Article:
Love the idea...but I'm not a "geek" so I have no clue how to power the PC fan with a battery. Can you enlighten me?

2build (author)marshabarton2015-09-11

Normal fans operate at 12V, so you can take a 9V battery and connect the red cable to the positive pole and the black to the negative, that's all

marshabarton (author)2build2015-09-14

Great! Thanks so much for your help...I'd like to try this for Halloween. We have an office decorating contest at my work and I'm hoping this will work better than the full-size fog machine I already have. It works too well for a small office space and the fog juice has a smell to it that might not be appreciated by my coworkers. THANKS AGAIN!

AymanB1 (author)2015-09-13

comment préparer un glace sèche

merci

lilababiuk (author)2015-09-10

OMG! Totally loved the project, but I`m really in love by your cutting machine! what's the name? I live in Brazil, and never saw one of those! I'm a student of architecture and I'm always using saw machines to do my 3D models! one of those would be AWESOME for me! hahaha

TheGeekPub (author)lilababiuk2015-09-12

It's called an X-Carve by Inventables.

DanielR68 (author)lilababiuk2015-09-10

eBay and Amazon have ROTARY TOOLS W FLEXSHAFT available for $25.

Kinnishian (author)lilababiuk2015-09-10

Looks like a dremel tool with a router bit and a router attachment. You probably have if not dremel tools available, alternative "rotary tool" that will work.

The router bit can be a little tricky to find though, because these tools are more often used for cut-off discs, polishing, and grinding. Using a router bit is less common and not as well known.

metqa (author)2015-09-10

Neat Ible. Since CO2 gas is heavier than air, you are likely also safe unless you lie down on the floor in a pool of in and start taking gaping breaths of it. Anyone standing above the fog will be breathing safely. One way people try to intensify the effect is by erecting floor level barriers to contain the CO2 gas, making the floor space actually fill with flooded gas. otherwise it spills to the lowest point and eventually blends with the air. I've often wondered if plants would benefit from a fog of CO2? If you have some potted houseplants, you could make an interesting scene by using the pots to hold the fog barriers up and the mist would flow around the leaves and make it look spooky, misty and foresty. Again, thanks for the simple ible!

TheGeekPub (author)metqa2015-09-12

You could make a "plant fogger" and get rich!

One80Bits (author)2015-09-11

that is awesome!!! where does one obtain dry ice though?!

cattrouble (author)2015-09-10

How long does it last?

cosmicslop (author)2015-09-08

So simple, you don't even need any fancy gear - anyone can get their hands on a computer fan and a PVC pipe. I'd totally consider it for my next party (or just for my own personal entertainment lol) but.. can someone assure me that the carbon dioxide is completely harmless as long as you don't breathe in too much of it? I'm pretty sure it should be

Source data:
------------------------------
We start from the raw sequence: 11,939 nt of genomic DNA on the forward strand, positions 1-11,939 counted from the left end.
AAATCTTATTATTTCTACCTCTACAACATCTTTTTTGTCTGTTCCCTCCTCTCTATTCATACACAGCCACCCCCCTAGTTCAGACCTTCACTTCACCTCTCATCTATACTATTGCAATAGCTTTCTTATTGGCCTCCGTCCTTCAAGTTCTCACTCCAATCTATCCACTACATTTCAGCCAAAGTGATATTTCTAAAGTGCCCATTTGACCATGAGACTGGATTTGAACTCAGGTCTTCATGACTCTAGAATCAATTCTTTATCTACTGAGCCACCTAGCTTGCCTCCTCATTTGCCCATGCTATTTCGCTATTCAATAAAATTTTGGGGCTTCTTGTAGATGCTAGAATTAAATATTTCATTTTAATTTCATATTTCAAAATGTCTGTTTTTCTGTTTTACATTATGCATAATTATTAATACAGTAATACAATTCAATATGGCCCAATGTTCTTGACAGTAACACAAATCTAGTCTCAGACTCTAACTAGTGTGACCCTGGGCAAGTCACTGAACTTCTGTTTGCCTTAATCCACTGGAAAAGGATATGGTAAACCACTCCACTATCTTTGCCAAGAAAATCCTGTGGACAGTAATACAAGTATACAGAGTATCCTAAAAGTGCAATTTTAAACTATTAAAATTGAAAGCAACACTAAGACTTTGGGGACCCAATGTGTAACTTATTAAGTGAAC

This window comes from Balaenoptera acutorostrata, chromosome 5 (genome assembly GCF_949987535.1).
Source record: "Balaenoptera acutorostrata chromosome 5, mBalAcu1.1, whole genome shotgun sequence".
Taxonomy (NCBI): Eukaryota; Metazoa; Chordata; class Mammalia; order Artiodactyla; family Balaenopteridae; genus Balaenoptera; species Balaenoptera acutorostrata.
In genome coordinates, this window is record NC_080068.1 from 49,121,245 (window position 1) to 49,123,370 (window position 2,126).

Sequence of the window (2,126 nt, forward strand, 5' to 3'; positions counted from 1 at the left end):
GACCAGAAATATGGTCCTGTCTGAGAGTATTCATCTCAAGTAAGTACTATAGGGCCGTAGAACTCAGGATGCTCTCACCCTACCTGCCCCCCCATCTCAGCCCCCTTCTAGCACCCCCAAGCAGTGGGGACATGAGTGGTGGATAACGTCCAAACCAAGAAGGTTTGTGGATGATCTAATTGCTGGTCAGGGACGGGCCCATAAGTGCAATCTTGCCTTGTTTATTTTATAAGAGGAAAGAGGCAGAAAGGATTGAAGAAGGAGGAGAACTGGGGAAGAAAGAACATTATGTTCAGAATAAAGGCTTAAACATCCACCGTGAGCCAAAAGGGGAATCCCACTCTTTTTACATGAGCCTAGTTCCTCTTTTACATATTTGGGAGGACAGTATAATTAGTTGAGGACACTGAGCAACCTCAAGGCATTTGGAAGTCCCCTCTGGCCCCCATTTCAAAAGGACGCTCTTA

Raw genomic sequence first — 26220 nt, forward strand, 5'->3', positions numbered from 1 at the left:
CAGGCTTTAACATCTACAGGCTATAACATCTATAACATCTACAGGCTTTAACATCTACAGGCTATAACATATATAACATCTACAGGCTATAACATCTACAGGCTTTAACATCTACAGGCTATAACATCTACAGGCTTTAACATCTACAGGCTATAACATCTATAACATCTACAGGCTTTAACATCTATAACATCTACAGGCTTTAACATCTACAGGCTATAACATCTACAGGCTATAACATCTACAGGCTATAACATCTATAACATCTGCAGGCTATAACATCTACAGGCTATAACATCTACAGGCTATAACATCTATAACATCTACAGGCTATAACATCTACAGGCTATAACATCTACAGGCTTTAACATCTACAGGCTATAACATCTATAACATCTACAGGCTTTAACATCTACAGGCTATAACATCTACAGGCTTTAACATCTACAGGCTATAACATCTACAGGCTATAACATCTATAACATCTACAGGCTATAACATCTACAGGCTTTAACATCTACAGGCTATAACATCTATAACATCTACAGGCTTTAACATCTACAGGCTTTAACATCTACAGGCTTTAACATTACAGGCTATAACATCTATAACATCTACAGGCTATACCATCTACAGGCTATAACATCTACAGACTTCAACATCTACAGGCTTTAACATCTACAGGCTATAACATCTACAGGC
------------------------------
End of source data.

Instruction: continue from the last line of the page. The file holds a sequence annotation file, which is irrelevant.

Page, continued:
TheGeekPub (author)cosmicslop2015-09-09

Humans inhale oxygen and exhale carbon dioxide. You're breathing it all the time. The problem only becomes when there is so much carbon dioxide that no oxygen can get into your lungs. This is very unlikely to happen with this tiny device. Imagine 500 people in a room inhaling the oxygen and exhaling CO2. Does that scare you? No because it happens all the time. This puts out much less than 500 people. Just don't use it in your closet. :-)

aisaacs3 (author)2015-09-05

You're probably right. I should have preference my comment with that I do not know what amount it would take to be dangerous or the O2 displacement rate per cubic foot. I have used dry ice myself at my kids birthday parties. still cool nonetheless.

TheGeekPub (author)aisaacs32015-09-07

Yep. Safer is always better!

aisaacs3 (author)2015-09-05

This is an awesome idea and would be fun when used properly. The firemen in me is compelled to add this though.
Dry ice is nothing more than a solid form of carbon dioxide. Instead of melting into a puddle of liquid carbon dioxide, it sublimates directly in to carbon dioxide gas. Carbon dioxide gas can be very dangerous when you are in a confined space. Dry ice rule #1 is that you must use dry ice in a well ventilated area. As dry ice warms up, it releases carbon dioxide gas in to the air. Too much carbon dioxide gas can cause asphyxiation and even death. Always use dry ice in a well ventilated area.

TheGeekPub (author)aisaacs32015-09-05

Thanks for the comment. We are talking about incredibly small amounts of dry ice in this case. To run this machine for 30 minute equates to the exhales of about 5 humans over the same time frame. That's quite safe.

However, should someone ramp this up to a 30 gallon trash can and fill it up with dry ice, you're absolutely right. You need to be outside.

wannabemadsci (author)TheGeekPub2015-09-06

Our bodies are pretty smart. As the carbon dioxide level increased your respiration rate will also increase to try to compensate - So if you start breathing faster, and not from increased exertion, then you had better get out or ventilate the area. I've had this happen and it is quite apparent that there is too much dry ice fog around. Better to keep it well ventilated than to find out in this manner, though.

sgy69 (author)2015-09-05

Fantastic for Halloween outside as the other half wants fog in the grave yard I will haveto make this thanks for the great idea and pictures.

erdalbozok (author)2015-09-05

party time!

TheGeekPub (author)erdalbozok2015-09-05

"Party on Dude!"

About This Instructable

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Bio: I'm Mike, from The Geek Pub. I'm a maker. I love to make things. from woodworking to electronics. Follow along with me!